Rick Branscomb
Professor of English

Video office hours via Skype (rickbransc) as arranged


Course  Requirements


Digital storytelling is both hands-on and community based.  You will find that we cover a lot of the theory and implementation discussions while involved in tutorials and brainstorming sessions.  You will also find that each session builds on previous sessions.  In short it is not only to your benefit, but it is required that you attend all sessions Monday-Friday from 8:30-4:30.  Please see us ahead of time if an illness or unavoidable situation occurs that necessitates a brief absence.  Instructors may ask that you drop the course if extended absence causes disruption for other students.   



1)   Each participant will complete a 5-10 minute digital story incorporating images, audio, narration and possibly video according to the principles described in the institute.  The final project is due 11:59 PM August 18.  A description/rubric of the final project will be distributed during the institute.

2)   All participants will write a 3-5 page paper describing a lesson plan or project to incorporate digital storytelling in their classroom, institute or organization.  Papers should include the following elements:

  1. a.     Goals and objectives- what do you hope to accomplish by implementing digital stories and why will they be better than the current method they are replacing?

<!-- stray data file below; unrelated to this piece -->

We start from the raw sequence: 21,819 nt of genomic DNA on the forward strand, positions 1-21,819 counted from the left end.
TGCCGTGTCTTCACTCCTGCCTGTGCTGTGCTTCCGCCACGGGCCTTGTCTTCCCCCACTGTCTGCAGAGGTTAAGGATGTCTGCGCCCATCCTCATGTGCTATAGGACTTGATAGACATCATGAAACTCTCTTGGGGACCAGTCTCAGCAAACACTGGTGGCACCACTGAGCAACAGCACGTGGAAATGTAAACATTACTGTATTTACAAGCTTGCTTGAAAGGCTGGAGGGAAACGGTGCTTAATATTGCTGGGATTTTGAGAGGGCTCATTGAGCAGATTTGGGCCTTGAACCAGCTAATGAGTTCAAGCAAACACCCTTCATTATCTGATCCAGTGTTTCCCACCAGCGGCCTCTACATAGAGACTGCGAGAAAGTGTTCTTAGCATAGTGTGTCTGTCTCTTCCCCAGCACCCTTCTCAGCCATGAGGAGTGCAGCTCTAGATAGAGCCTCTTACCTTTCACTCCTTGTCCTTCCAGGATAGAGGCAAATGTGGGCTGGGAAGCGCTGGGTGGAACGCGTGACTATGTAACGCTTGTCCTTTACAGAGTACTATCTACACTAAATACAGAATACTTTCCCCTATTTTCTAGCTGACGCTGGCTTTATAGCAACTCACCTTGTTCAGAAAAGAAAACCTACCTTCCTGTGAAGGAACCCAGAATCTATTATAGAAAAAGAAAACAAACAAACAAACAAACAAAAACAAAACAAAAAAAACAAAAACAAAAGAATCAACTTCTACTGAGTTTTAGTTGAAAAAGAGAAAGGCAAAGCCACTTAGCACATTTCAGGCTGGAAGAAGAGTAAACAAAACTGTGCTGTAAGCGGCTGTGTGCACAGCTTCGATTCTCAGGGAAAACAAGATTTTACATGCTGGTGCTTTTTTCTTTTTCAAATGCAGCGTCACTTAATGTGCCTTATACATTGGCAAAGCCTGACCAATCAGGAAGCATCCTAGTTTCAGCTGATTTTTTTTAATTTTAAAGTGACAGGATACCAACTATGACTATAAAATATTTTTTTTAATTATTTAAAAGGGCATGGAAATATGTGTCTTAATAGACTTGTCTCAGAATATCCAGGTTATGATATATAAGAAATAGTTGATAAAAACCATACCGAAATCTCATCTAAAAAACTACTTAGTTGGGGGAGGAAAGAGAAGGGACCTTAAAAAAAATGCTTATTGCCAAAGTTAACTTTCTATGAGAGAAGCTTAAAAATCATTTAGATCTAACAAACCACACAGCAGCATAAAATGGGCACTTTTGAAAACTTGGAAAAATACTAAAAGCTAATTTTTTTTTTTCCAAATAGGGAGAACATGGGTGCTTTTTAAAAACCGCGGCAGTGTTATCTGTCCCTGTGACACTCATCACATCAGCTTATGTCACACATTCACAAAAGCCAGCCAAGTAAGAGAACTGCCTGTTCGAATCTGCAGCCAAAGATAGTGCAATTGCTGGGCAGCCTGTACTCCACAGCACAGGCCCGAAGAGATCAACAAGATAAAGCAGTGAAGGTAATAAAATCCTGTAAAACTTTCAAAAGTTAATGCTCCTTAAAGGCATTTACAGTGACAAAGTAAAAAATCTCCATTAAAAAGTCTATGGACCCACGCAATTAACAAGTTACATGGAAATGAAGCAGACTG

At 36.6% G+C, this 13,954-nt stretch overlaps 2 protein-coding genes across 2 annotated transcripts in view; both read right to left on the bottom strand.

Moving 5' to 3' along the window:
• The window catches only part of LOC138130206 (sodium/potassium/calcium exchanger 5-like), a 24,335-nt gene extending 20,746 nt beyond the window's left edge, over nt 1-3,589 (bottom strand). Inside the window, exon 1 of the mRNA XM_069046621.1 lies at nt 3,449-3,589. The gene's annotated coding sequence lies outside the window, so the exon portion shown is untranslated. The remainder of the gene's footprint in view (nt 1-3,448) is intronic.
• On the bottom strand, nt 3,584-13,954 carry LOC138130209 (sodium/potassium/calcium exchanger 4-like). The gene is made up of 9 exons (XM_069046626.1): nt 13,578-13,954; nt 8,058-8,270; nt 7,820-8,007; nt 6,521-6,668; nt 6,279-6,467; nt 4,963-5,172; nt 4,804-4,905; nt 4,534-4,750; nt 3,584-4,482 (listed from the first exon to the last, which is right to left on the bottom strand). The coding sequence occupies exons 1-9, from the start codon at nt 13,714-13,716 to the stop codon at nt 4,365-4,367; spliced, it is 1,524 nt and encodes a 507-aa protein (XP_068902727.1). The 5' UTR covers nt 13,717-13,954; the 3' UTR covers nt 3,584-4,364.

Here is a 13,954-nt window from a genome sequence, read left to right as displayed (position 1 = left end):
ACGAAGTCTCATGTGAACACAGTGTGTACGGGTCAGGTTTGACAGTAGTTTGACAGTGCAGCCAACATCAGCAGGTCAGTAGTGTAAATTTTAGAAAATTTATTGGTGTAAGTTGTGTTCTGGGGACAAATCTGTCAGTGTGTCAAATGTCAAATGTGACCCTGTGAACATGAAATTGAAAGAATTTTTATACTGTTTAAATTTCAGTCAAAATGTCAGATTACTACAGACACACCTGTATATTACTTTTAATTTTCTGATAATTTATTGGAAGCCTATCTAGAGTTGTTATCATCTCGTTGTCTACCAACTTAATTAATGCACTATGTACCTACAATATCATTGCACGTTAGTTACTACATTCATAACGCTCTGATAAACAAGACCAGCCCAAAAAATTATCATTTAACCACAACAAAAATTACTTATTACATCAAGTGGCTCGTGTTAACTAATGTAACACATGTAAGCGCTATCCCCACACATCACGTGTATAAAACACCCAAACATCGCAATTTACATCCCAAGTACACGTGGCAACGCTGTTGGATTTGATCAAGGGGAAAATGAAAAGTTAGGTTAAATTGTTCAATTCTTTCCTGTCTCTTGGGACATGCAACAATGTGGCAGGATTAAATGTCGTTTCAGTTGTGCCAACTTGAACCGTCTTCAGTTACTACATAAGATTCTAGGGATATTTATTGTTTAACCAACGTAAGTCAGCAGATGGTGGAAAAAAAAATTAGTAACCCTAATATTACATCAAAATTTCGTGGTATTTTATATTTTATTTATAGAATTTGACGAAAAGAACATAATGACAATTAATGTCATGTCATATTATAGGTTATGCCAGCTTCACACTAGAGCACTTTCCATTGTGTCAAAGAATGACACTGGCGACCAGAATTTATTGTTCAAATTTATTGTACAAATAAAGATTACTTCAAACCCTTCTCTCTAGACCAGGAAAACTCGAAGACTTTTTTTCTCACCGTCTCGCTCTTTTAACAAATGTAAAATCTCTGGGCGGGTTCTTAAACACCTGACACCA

2. b.     Steps for implementation
    1. Storytelling- How will you introduce/educate participants to create the type of story you desire?
    2. Technology- How will you introduce/educate participants to use the technology? How will technology be made available to them?
    3. Media- How will participants gather and edit the required media?
    4. Assistance- How will assistance be provided? 
  3. c.      Evaluation/assessment- How will you know if your project is successful?  How will you know if it had the impact that you had hoped for among your students or the community?  Provide a rubric/description of concrete measures.



  • Attendance and participation 40%
  • Project 30%
  • Paper 30%



Salem State College is committed to providing equal access to the educational experience for all students in compliance with Section 504 of the Rehabilitation Act and the Americans with Disabilities Act and to providing all reasonable academic accommodations, aids, and adjustments.  Any student who has a documented disability requiring an accommodation, aid, or adjustment should speak with the instructor immediately.  Students with Disabilities who have not previously done so should provide documentation to and schedule an appointment with the Office of Students with Disabilities and obtain appropriate services.



Don’t submit someone else’s work as your own.  If you copy anything from anywhere, you must cite the source!  If you use someone else’s idea, you must cite the source.  Only facts, figures and common knowledge need not be cited in an academic paper.  See the resources section of the course website for references on how to cite properly.  If I believe you have copied from a source without citing it, or you have turned in someone else’s work as your own, you will, in the very least, receive an F for that assignment.  Depending on the type and size of the infraction I reserve the right to flunk you for the course and report you to the office of Academic Affairs.